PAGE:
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Dionysalexandros: Essays on Aeschylus and His Fellow Tragedians in Honour of Alexander F Garvie (Douglas L Cairns Vayos Liapis (eds)) Hardcover Book, (Classical Press of Wales, 2006) 9781905125135
Dionysalexandros: Essays on Aeschylus and His Fellow Tragedians in Honour of Alexander F Garvie (Douglas L Cairns Vayos Liapis (eds)) Hardcover Book, (Classical Press of Wales, 2006) 9781905125135
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Title: Dionysalexandros: Essays on Aeschylus and His Fellow Tragedians in Honour of Alexander F Garvie

Author: Cairns, Douglas L Vayos Liapis (eds)

Publisher: Classical Press of Wales; Publication Date: 2006

Hardcover; ISBN: 9781905125135

Volumes: 1; Pages: 312

List Price in Cloth: $100.00 Our price: $80.99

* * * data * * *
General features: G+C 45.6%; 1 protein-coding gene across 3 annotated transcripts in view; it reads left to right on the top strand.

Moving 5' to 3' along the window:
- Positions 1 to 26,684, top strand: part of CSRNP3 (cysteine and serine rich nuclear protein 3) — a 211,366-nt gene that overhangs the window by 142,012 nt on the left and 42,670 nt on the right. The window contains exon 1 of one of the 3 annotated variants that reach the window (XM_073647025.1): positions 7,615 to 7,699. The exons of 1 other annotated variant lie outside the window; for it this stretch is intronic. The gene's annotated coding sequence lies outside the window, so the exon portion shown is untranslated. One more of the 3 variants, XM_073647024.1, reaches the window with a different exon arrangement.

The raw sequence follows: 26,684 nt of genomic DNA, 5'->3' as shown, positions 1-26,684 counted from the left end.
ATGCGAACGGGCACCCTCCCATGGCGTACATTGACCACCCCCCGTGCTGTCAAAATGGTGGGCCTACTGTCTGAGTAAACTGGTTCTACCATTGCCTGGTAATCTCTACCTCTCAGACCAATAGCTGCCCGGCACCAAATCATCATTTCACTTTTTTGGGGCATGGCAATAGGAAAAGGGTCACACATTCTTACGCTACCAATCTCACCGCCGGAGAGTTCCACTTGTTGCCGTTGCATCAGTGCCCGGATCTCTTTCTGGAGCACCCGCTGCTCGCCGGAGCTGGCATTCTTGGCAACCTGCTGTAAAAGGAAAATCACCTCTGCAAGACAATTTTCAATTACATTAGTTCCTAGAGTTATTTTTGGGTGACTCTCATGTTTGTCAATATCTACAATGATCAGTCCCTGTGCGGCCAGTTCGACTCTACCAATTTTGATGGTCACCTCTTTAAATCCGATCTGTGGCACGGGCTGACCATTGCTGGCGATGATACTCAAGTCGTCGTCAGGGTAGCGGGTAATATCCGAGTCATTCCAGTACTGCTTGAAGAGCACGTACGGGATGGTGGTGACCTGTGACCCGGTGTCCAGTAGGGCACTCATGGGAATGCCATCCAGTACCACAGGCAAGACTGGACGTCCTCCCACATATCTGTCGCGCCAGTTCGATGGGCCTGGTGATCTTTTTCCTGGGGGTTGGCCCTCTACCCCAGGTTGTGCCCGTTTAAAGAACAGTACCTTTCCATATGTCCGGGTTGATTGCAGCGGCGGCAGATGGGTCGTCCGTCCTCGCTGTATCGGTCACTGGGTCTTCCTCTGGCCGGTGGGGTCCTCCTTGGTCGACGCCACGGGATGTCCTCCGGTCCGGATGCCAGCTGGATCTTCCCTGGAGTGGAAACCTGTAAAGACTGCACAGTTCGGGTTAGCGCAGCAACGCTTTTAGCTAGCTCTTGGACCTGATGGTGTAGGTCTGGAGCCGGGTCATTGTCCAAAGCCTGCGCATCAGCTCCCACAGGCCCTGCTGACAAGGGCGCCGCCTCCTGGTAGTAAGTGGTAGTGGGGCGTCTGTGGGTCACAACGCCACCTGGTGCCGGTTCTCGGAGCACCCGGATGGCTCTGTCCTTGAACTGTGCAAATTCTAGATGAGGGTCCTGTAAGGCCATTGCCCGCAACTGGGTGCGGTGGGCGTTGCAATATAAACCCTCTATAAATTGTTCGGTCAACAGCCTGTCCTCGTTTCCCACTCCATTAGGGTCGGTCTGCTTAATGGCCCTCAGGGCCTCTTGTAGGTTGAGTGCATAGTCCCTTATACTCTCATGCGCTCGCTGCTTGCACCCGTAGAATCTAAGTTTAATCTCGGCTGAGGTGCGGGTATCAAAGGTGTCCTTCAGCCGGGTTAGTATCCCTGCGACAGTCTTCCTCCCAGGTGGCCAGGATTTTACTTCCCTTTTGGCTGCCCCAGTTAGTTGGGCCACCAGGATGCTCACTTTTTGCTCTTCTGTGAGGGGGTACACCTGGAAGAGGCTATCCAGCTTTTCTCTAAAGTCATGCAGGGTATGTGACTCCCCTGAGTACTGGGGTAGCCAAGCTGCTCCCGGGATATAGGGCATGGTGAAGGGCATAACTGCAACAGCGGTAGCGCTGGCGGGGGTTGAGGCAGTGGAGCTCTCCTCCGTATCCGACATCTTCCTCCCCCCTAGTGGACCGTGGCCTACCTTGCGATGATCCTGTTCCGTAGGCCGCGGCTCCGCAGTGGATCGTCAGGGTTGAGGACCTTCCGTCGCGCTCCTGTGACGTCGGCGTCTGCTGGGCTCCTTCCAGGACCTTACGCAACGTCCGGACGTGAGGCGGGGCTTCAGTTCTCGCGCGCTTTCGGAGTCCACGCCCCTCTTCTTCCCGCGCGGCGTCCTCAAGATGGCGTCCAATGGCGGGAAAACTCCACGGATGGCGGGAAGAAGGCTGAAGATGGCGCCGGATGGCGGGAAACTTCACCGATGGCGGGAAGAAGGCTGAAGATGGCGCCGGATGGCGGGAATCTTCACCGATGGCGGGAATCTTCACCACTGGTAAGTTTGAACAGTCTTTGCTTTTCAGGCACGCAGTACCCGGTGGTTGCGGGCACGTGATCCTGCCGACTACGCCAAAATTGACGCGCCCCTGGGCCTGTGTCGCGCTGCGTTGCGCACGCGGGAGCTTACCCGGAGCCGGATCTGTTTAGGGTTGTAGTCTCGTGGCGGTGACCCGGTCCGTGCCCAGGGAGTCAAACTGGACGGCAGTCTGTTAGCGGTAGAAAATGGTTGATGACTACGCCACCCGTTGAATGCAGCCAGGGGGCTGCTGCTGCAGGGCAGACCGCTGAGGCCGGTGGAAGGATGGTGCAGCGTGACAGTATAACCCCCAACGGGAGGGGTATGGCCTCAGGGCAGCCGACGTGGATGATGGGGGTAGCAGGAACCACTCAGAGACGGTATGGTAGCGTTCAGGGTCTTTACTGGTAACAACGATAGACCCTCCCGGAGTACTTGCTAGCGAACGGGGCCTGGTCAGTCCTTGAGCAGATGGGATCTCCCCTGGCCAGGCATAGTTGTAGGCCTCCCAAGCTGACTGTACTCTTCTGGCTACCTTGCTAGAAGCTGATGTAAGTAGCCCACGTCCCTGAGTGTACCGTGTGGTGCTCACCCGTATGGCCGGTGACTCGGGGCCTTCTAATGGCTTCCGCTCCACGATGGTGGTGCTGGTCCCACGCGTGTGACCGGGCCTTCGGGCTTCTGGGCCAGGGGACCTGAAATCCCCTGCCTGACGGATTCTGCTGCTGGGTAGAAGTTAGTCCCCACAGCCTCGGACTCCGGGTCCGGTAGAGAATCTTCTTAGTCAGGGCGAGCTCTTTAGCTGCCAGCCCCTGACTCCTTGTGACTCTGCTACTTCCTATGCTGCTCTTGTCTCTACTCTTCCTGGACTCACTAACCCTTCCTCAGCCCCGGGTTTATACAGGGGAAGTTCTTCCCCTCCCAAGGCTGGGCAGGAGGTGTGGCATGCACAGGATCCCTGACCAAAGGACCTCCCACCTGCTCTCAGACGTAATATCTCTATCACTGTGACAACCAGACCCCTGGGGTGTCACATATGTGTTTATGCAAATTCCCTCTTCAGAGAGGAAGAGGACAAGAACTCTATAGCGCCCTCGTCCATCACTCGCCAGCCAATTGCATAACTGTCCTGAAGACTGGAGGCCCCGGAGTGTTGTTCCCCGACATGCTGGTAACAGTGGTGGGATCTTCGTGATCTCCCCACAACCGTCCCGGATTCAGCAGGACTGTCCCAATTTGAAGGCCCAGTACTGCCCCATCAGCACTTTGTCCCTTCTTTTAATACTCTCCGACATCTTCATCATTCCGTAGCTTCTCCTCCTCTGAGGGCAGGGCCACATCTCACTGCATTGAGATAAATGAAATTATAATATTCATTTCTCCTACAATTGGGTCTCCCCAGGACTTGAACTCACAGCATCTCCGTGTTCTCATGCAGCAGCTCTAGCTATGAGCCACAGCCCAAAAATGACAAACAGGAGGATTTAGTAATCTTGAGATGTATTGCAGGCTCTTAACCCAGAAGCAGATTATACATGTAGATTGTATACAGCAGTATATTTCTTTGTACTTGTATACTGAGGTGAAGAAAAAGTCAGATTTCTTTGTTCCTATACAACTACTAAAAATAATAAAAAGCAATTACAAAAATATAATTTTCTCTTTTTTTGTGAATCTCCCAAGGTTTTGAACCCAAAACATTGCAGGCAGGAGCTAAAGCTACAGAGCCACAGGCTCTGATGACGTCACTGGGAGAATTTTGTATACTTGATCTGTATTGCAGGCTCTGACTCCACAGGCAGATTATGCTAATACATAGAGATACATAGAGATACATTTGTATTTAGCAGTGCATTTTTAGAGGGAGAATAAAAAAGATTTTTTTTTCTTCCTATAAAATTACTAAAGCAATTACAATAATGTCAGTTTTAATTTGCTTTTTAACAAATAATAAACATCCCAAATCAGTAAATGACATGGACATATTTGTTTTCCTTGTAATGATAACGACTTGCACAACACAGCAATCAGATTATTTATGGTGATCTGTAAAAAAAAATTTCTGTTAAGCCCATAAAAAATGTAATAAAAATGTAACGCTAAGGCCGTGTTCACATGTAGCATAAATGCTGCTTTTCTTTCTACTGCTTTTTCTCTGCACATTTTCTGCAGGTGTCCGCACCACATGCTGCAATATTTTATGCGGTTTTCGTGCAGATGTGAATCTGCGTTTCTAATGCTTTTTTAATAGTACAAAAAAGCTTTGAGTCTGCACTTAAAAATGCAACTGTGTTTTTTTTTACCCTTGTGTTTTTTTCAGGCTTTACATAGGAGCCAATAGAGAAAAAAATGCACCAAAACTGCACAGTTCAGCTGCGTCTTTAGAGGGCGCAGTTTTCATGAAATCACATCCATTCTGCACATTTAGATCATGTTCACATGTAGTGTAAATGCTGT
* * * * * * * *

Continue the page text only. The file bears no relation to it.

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In 17 original essays, a distinguished international cast considers the text, interpretation and cultural context of Greek tragedy. There are detailed studies of single plays, of major themes in each of the three tragedians, of modern approaches to tragic text and interpretation, and of the genre's social, political and religious background. Some of tragedy's most distinguished interpreters here present their latest work, and pay tribute to the scholarly achievements of the volume's honorand, Professor A F Garvie.Table of ContentsDouglas Cairns (University of Edinburgh) and Vayos Liapis (Universit de Montral), Introduction; Oliver Taplin (Magdalen College, Oxford), Aeschylus' Persai--the Entry of Tragedy into the Celebration Culture of the 470s?; A. J. Podlecki (University of British Columbia), "Grandiloquus saepe usque ad vitium": Aiskhylean "Bombast" Reconsidered; Martin West (All Souls College, Oxford), King and Demons in Aeschylus; Sir Hugh Lloyd-Jones (Christ Church, Oxford), Nineteen Notes on Aeschylus, Agamemnon; Christopher Collard (The Queen's College, Oxford), Tragic Persons in Pieces, in Fragments at First, and Lastly in Choephori 211; Vittorio Citti (Universit degli studi di Trento), Some remarks on Methods of Critics and Editors of Aeschylus from the 17th to the 19th Century; Jean Bollack (Universit de Lille), Prometheus Bound: Drama and Enactment; Martin Hose (Ludwig-Maximilians-Universitt, Munich), Vaticinium post eventum; Douglas Cairns (University of Edinburgh), Virtue and Vicissitude: the Paradoxes of the Ajax; P. E. Easterling (Newnham College, Cambridge), The Death of Oedipus, and What Happened Next; David B. Robinson (University of Edinburgh), Stars and Heroines in Euripides' Helen (Helen 375-85); Pierre Judet de La Combe (Universit de Lille), An Instance of Euripidean "Modernism": Orestes 1-3; Scott Scullion (Worcester College, Oxford), The Opening of Euripides' Archelaus; Vayos Liapis (Universit de Montral), "Ghosts, Wand'ring Here and There": Orestes the Revenant in Athens; Alan Sommerstein (University of Nottingham), Rape and Consent in Athenian Tragedy; Malcolm Heath (University of Leeds), The "Social Function" of Tragedy: Clarifications and Questions; Elizabeth Craik (University of St Andrews), Tragedy as Treatment: Medical Analogies in Aristotle's Poetics.
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